One of the most important parts of a criminal trial is the police interview. It often shapes the way that a case is run. We’ve seen this on a hundred TV shows, sometimes the suspect sits there tight-lipped, saying nothing (often accompanied by a lawyer of less than perfect morality), sometimes they break down and confess all, sometimes the police ‘bend the rules’. But how does it actually work.
Before the interview
We have done an overview of what happens on the police station. If the suspect hasn’t requested a lawyer, then the police will probably just take them into an interview room and start. If there is a lawyer, then the police officer will speak to the lawyer first and give them ‘disclosure’. This is a brief (usually very very brief) overview of what evidence the police have. The police are entitled to hold back information and will frequently do so, but they are not allowed to lie to a suspect about the evidence they have.
The lawyer, or legal representative, will then have a private conversation with the suspect. This will be to discuss the case and to give advice as to whether the suspect should answer questions. It is important to note that the lawyer is there to give advice, he cannot tell the suspect what to say, or make up a defence.
All police interviews (with only a few exceptions) are tape recorded (some are now videoed) so that there is no dispute as to what is said.
At the start, the police officer that is leading the investigation will introduce everyone who is there and explain to the suspect what their legal rights are. They will then be ‘cautioned’: “you don’t have to say anything, but it may harm your defence if you fail to mention when questioned something that you later rely on in court. Anything you do say may be given in evidence”. More on that later.
The interview then proceeds with questions and answers. If the suspect is not going to answer questions, then usually they will say ‘no comment’ rather than remaining silent.
At the end of the interview, the police will generally ask if the suspect, or anyone else present, has anything to add. Some interviews last only a few minutes, some can go over the course of days.
The police can be firm with a suspect and are entitled to push a question and don’t have to accept the first answer they get. There are limits to what they can do – obviously violence is unacceptable and unlawful, but if the police are too bullying or oppressive, the Judge at any trial may decide that it is too unfair to allow it to be given in evidence (s76 PACE). The CPS has an overview of when this may be the case.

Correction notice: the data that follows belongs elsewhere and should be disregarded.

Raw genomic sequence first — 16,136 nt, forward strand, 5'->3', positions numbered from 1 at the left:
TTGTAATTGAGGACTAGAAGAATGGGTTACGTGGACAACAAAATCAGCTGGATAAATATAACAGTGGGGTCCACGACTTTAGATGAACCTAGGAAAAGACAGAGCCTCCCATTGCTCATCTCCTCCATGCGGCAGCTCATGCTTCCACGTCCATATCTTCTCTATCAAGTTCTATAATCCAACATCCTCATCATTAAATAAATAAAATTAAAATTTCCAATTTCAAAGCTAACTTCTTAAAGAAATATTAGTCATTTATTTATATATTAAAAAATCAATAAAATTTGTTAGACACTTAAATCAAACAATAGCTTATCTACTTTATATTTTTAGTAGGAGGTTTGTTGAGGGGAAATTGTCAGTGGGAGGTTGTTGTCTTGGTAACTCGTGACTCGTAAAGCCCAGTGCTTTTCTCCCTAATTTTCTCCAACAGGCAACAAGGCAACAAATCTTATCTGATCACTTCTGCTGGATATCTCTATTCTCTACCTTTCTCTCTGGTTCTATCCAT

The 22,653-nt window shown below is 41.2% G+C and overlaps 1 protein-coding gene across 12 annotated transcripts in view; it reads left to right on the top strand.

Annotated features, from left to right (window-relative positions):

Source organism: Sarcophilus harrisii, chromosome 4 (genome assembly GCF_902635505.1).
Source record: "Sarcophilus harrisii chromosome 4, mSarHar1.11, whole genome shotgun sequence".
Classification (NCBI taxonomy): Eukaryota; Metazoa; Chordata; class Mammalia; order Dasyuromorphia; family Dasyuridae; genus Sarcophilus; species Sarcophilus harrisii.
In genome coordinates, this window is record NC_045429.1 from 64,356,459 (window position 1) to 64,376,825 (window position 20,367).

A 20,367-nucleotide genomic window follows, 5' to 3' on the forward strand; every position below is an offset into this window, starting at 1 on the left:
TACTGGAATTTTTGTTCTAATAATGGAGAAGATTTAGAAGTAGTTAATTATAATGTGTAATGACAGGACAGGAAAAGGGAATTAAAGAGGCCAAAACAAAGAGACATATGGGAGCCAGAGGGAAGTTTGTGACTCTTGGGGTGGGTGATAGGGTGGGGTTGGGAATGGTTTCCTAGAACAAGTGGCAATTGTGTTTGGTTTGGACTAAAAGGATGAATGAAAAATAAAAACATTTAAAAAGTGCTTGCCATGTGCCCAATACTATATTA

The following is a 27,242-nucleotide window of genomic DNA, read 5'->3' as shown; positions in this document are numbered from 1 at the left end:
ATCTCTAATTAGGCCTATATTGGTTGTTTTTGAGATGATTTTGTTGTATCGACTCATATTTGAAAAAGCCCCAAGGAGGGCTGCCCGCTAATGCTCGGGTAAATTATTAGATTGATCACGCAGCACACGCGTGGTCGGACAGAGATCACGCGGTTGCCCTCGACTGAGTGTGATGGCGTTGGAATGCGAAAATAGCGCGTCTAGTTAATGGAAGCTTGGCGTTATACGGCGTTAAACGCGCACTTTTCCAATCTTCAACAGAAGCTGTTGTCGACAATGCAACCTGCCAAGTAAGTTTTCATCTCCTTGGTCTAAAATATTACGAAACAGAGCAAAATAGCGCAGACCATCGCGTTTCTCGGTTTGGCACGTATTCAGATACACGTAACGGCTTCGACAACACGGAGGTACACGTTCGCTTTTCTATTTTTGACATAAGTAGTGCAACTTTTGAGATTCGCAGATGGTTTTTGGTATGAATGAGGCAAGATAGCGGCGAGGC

The Right to Silence?
The idea of the ‘right to silence’ goes back a long time to before the Civil War. Famously, ‘Freeborn John’ Lilburne was arrested in 1638 for pamphleteering and hauled before the Star Chamber. He refused to take the oath and answer the questions put to him on the grounds that one of his ‘Freeborn Rights’ was the right not to incriminate himself. This was the start of a fundamental human right that lasted in English law until 1994.
In s34 Criminal Justice and Public Order Act 1994, the government made an inroad into this. This provides :
“(1)Where, in any proceedings against a person for an offence, evidence is given that the accused—
(a)at any time before he was charged with the offence, on being questioned under caution by a constable trying to discover whether or by whom the offence had been committed, failed to mention any fact relied on in his defence in those proceedings; or
(b)on being charged with the offence or officially informed that he might be prosecuted for it, failed to mention any such fact,
being a fact which in the circumstances existing at the time the accused could reasonably have been expected to mention when so questioned, charged or informed, as the case may be, subsection (2) below applies.”
This has given rise to a huge amount of caselaw, cases where the Court of Appeal have had to rule on the specific directions that a Judge has given, and it is impossible to summarise them all. In essence (although it is a complicated are), if:
- a suspect is in police detention
- has been offered legal advice
- is being questioned and
- fails to mention a fact that he later relies on
- which he could reasonably have been expected to mention at the time
Then the jury (or the magistrates in a Magistrates’ Court) can be invited to draw an ‘adverse inference’ from this failure. They do not have to do so – they may think that there is a good reason (for example, legal advice received) for not answering questions. A good overview is in the Crown Court Bench Book (starting at page 258), but it should be noted that it is a few years ago.
How the interview is presented in court
Whilst the interview tape can be played in court, this is quite unusual. This is because there is often repetition or irrelevant things that it is hard to edit from an audio tape, but easy from a transcript. Also, it is not uncommon for there to be questions and answers that are ‘inadmissible’ – relating to matters which the jury should not hear. Again, this is very easy to edit out from a written transcript.
The Officer in the Case should also be called as a witness (usually the last of the prosecution witnesses). He will read it with the prosecuting lawyer, with the Officer in the Case reading the part of the interviewing police officer(s) and the prosecuting lawyer that of the suspect (and the lawyer, interpreter or appropriate adult if they speak).